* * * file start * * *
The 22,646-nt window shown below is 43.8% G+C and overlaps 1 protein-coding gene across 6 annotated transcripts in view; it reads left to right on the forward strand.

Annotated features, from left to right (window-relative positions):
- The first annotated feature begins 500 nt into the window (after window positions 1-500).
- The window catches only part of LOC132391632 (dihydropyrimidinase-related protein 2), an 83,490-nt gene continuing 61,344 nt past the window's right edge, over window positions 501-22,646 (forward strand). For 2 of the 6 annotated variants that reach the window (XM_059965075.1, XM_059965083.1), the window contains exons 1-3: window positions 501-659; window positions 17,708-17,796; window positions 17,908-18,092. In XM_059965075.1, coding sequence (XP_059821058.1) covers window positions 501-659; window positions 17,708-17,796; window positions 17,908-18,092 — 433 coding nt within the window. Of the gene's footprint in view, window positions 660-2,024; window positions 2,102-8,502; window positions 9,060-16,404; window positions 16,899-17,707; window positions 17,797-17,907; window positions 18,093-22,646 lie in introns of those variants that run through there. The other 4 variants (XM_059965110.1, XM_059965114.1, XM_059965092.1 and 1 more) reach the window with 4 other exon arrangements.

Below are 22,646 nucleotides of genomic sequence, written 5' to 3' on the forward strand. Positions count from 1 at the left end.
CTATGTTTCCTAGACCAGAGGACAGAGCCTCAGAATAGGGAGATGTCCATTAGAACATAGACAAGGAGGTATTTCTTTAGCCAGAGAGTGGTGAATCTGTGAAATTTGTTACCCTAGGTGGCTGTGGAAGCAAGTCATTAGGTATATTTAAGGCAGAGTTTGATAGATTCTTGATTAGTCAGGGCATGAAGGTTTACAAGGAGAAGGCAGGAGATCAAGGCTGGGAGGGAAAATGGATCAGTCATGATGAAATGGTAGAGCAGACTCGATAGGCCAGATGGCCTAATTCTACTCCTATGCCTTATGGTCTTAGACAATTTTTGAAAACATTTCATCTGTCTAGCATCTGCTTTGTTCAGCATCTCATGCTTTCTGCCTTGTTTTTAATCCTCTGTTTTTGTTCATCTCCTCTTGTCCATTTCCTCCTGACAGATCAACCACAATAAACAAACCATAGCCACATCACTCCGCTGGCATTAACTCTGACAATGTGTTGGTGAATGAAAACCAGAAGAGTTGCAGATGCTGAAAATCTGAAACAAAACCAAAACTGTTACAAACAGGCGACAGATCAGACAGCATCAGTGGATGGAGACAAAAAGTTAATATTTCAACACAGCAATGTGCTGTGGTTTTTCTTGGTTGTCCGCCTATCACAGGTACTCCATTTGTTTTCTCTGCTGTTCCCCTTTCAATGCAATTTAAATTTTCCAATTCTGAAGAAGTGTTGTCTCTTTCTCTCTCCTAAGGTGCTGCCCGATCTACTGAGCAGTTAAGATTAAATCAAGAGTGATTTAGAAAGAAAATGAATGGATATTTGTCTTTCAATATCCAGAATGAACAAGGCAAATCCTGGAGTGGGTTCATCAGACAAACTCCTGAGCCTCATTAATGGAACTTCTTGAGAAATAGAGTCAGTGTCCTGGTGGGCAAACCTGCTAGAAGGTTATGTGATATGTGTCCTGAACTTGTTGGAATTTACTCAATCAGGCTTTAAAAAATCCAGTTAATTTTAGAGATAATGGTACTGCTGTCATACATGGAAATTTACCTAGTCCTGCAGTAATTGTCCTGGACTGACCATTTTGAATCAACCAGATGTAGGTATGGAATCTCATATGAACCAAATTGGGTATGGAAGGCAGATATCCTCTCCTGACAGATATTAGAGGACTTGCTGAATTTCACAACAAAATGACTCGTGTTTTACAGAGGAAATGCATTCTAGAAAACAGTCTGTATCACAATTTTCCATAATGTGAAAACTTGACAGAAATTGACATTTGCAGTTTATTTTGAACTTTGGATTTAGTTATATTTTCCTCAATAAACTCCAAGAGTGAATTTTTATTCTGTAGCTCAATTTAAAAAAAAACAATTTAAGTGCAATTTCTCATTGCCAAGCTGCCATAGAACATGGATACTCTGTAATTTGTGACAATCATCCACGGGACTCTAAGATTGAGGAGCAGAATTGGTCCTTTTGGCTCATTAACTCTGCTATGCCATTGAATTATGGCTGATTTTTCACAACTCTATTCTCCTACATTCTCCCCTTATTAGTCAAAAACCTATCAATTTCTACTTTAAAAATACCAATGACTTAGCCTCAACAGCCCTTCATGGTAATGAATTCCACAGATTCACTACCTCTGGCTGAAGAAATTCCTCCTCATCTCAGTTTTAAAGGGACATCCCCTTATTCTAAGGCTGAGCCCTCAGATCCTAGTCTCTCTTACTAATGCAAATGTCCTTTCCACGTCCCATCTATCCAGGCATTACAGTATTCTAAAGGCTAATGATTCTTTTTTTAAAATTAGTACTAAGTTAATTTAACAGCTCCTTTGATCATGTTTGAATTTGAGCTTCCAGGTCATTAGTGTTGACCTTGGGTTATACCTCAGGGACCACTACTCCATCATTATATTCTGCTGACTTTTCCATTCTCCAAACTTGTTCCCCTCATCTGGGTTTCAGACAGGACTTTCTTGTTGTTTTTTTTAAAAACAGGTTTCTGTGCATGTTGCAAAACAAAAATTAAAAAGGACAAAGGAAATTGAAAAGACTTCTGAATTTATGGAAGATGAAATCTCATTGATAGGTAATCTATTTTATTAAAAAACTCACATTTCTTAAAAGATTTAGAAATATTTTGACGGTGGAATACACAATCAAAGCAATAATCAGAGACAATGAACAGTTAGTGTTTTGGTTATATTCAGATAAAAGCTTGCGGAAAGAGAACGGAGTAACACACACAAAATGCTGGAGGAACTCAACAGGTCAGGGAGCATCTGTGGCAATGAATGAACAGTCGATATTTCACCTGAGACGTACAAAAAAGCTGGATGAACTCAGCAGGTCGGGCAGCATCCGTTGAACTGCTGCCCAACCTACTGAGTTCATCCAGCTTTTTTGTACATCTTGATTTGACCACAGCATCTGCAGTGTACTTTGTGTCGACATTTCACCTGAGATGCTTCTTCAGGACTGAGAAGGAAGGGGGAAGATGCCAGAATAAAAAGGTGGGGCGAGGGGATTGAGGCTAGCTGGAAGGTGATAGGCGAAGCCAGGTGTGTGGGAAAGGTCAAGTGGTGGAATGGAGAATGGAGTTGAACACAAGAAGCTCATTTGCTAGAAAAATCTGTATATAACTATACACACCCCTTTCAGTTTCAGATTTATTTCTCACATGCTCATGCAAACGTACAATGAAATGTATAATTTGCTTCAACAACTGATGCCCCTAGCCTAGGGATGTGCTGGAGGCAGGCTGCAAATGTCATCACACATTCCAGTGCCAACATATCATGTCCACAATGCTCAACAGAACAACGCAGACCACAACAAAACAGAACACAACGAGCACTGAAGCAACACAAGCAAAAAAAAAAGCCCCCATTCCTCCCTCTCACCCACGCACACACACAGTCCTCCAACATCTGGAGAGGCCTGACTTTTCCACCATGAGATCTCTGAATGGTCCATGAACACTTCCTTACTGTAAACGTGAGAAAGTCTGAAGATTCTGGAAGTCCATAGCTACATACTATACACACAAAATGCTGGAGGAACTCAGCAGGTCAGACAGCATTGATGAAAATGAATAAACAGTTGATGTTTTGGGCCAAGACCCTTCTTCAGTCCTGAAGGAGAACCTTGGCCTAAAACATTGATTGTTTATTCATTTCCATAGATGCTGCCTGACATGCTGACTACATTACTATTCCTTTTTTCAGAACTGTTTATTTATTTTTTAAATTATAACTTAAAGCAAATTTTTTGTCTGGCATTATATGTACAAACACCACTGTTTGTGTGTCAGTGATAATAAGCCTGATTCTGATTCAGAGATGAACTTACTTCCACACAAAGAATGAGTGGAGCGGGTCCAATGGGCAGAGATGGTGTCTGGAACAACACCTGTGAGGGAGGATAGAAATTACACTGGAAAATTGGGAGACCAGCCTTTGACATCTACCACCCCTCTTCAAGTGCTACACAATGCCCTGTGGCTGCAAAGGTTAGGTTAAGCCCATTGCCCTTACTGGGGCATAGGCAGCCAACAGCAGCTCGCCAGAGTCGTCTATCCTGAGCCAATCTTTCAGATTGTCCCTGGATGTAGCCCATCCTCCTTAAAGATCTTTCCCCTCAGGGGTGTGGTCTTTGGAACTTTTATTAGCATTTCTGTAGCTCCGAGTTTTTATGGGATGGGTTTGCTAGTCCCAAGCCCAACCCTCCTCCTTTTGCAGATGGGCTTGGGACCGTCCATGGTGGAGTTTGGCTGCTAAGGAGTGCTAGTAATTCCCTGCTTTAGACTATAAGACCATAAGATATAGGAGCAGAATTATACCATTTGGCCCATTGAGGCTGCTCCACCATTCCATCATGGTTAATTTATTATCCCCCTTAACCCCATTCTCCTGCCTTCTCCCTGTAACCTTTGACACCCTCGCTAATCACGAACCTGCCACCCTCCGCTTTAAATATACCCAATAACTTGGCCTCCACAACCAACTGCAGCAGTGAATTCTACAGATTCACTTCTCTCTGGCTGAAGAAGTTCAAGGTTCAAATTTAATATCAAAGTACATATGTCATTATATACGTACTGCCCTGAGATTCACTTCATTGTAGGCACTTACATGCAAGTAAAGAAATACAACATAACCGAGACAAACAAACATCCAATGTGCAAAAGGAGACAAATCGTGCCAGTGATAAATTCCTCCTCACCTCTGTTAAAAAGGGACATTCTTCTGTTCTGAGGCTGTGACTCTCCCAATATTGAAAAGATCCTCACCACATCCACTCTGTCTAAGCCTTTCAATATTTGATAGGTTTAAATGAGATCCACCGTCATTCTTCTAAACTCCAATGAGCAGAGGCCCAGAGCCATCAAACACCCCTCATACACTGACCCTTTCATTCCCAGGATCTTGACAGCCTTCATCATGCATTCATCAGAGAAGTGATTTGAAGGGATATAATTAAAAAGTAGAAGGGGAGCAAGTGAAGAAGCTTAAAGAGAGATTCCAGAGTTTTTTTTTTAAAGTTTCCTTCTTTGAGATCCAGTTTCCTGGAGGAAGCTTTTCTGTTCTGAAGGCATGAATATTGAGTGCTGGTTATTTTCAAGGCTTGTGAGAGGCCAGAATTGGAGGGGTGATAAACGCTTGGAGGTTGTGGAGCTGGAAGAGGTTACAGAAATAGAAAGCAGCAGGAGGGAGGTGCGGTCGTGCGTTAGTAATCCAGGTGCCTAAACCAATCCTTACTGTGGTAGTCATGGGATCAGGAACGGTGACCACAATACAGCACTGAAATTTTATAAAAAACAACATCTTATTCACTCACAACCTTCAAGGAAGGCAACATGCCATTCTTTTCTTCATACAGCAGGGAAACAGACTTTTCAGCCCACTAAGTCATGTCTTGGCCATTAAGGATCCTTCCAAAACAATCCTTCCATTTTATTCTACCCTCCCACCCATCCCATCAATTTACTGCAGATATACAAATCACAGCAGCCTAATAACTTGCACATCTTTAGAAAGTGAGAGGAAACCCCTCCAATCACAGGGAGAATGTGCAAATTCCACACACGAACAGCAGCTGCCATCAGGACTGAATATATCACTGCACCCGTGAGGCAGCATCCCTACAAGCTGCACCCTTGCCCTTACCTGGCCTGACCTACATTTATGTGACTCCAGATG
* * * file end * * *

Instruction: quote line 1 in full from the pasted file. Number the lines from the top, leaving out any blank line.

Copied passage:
The 22,646-nt window shown below is 43.8% G+C and overlaps 1 protein-coding gene across 6 annotated transcripts in view; it reads left to right on the forward strand.